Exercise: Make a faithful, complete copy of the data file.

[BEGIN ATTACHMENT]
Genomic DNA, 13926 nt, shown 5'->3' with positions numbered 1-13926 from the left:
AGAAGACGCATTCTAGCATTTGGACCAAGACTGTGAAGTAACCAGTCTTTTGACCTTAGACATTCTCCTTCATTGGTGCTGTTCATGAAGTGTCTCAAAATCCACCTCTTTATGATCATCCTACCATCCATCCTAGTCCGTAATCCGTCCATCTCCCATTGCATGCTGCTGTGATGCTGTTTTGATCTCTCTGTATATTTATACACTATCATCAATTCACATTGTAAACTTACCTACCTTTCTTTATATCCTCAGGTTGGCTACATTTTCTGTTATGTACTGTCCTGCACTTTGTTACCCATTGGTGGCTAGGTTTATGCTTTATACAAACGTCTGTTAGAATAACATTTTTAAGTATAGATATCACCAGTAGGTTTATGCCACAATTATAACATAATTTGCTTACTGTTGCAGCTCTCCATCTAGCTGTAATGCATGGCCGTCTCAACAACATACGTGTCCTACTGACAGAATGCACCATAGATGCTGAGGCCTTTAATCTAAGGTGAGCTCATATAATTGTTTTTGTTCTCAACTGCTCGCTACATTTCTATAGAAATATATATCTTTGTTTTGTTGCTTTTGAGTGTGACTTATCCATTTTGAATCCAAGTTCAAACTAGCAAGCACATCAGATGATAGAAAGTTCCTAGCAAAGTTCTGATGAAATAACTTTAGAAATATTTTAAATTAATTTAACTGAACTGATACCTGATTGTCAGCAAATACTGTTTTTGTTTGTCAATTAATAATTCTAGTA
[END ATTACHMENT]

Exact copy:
Genomic DNA, 13926 nt, shown 5'->3' with positions numbered 1-13926 from the left:
AGAAGACGCATTCTAGCATTTGGACCAAGACTGTGAAGTAACCAGTCTTTTGACCTTAGACATTCTCCTTCATTGGTGCTGTTCATGAAGTGTCTCAAAATCCACCTCTTTATGATCATCCTACCATCCATCCTAGTCCGTAATCCGTCCATCTCCCATTGCATGCTGCTGTGATGCTGTTTTGATCTCTCTGTATATTTATACACTATCATCAATTCACATTGTAAACTTACCTACCTTTCTTTATATCCTCAGGTTGGCTACATTTTCTGTTATGTACTGTCCTGCACTTTGTTACCCATTGGTGGCTAGGTTTATGCTTTATACAAACGTCTGTTAGAATAACATTTTTAAGTATAGATATCACCAGTAGGTTTATGCCACAATTATAACATAATTTGCTTACTGTTGCAGCTCTCCATCTAGCTGTAATGCATGGCCGTCTCAACAACATACGTGTCCTACTGACAGAATGCACCATAGATGCTGAGGCCTTTAATCTAAGGTGAGCTCATATAATTGTTTTTGTTCTCAACTGCTCGCTACATTTCTATAGAAATATATATCTTTGTTTTGTTGCTTTTGAGTGTGACTTATCCATTTTGAATCCAAGTTCAAACTAGCAAGCACATCAGATGATAGAAAGTTCCTAGCAAAGTTCTGATGAAATAACTTTAGAAATATTTTAAATTAATTTAACTGAACTGATACCTGATTGTCAGCAAATACTGTTTTTGTTTGTCAATTAATAATTCTAGTA